At the conclusion of his speech, Ben Bernanke famously said of the Fed and its role in the Depression, "We did it.  We're very sorry.  But thanks to you, (Friedman & Schwartz), we won't do it again."  The point being, the Fed didn't take the necessary action to keep the money supply from collapsing and this was an enormous mistake.  This notion makes no logical sense.   Indeed, if the Friedman and Bernanke analysis of the Great Depression is correct and the Fed caused the Great Depression by not taking a variety of actions after stocks crashed, then how could the explanation for the length and depth of the Depression be inadequate intervention by the Fed, when prior to 1913 there wasn't even a Fed to intervene as the Fed's modern critics insist it should have in the 1920s?  Stated another way, if a passive central bank can cause an enormous economic collapse, then how was the US able to avoid an economic calamity like the Depression when we didn't even have a central bank?  Certainly, the Fed has a lot to answer for in the Depression era, but primarily for things that happened before October 1929, not after.  (4) 


The Friedman/Bernanke analysis of the Great Depression is about as enlightening as an aerospace engineer blaming the crash of a commercial airliner on gravity.  What happened to the money supply was clearly a consequence of what was going on in the economy; it wasn't the other way around and the excess reserve data proves that.  The corollary that there was some action the Fed could have taken to arrest the collapse in the money supply is just as wrong.  How could an inactive Fed have played a role in the Depression when the US only suffered a collapse of this magnitude after we had the Fed!

Writing in the 1930's, Lionel Robbins criticized what would become the Friedman/Bernanke theory of the Great Depression;
"There can be no denying the existence of deflation in this sense in this period.  But here as in the case of all theories...the diagnosis reveals not a solution, but a problem.  Why was there deflation in this sense?  Why did people tend to leave their money on idle deposit, rather than invest it in business.  Surely, we cannot regard such a phenomenon as a spontaneous evil.  Under capitalism there are permanent influences tending in the opposite direction.  Under capitalism he who hoards is punished - punished by a loss of interest.  If therefore people incur this punishment we are entitled to assume that something has gone wrong - that some other disturbance is the prior cause of the depression.  To appeal to deflation as the ultimate explanation is only one degree less superficial than to appeal to the mere fact of the fall in prices.  A monetary explanation which is to command respect mush show why deflation takes places at all." (5)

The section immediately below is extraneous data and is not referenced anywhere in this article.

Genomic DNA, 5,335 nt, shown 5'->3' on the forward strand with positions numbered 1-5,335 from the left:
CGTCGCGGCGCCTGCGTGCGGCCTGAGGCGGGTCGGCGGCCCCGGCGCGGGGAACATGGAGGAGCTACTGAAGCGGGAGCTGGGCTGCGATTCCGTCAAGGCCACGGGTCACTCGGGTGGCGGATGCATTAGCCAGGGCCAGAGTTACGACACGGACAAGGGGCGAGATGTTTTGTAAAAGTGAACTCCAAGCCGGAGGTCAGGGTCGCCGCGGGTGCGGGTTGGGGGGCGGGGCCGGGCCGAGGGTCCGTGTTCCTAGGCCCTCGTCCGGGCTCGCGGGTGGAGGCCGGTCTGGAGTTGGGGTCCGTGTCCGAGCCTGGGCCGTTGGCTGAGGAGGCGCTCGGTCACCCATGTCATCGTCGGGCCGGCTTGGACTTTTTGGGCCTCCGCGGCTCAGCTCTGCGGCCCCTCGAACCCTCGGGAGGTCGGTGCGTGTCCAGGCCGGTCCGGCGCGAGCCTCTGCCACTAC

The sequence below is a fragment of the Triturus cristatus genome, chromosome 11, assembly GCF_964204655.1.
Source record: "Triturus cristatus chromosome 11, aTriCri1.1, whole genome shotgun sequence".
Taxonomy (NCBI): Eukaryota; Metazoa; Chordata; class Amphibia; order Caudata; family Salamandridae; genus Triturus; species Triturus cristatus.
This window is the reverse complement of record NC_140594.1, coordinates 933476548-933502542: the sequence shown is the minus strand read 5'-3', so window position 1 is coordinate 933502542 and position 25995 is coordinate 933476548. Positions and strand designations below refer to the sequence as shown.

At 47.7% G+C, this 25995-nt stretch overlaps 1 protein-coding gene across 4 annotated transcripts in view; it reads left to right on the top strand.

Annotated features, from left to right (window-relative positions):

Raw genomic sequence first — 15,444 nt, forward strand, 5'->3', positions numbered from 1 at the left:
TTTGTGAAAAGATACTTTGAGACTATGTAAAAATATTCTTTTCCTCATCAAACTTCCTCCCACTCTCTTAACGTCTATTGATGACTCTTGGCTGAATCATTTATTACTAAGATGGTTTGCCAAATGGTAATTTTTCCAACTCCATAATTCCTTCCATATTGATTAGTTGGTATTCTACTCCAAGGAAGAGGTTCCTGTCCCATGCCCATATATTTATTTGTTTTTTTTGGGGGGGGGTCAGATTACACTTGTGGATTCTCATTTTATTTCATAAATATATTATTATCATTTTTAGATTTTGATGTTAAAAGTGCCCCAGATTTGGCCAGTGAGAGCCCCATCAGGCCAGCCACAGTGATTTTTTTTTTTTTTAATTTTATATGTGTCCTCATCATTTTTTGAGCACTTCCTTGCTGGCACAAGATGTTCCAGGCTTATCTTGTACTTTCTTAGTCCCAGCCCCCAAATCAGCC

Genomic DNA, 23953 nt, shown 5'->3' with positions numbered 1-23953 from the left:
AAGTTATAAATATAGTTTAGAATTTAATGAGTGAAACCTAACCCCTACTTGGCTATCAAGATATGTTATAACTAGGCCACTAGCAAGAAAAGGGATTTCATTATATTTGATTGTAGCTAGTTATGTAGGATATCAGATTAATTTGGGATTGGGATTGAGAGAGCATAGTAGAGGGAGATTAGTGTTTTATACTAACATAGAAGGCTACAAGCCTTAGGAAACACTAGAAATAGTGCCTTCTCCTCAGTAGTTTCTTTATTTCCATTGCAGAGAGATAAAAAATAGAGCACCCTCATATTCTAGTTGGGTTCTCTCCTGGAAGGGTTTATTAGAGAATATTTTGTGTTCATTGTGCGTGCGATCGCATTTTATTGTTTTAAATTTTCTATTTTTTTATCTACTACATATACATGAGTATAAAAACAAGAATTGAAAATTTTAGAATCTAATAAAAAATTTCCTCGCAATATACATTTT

Peter Schmidt
Sugar Land, TX
February 14, 2021

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1.  The Depression occurred before the Fed unleashed an inflationary firestorm on the United States.  Terms like billions and trillions - which are commonly used today - were unheard of back then.  Billions were still written as thousands of millions.  In fact, the term billions wasn't even used!  Instead 1,000-million was called a milliard. 

2.  Benjamin Anderson, Economics and the Public Welfare, Liberty Press, Indianapolis, 1979, pp. 403-404 
Anderson's data shows that the total banking reserves of 'member banks' was 2,325-million in September 1929. 

3.  Ben Bernanke praises FDR for all the ad hoc and indiscriminate policy experiments he enacted during the New Deal era.  These didn't help the economy grow and recover; they stifled the economy and strangled it!

4.  Bernanke's speech was very long, yet he never mentioned what the Fed did to expand credit in the US to benefit the UK's financial position.  It was this goosing of credit that directly led to the October 1929 collapse.

5.  Lionel Robbins, The Great Depression, Transaction Publishers, New Brunswick, NJ, 2009 p. 43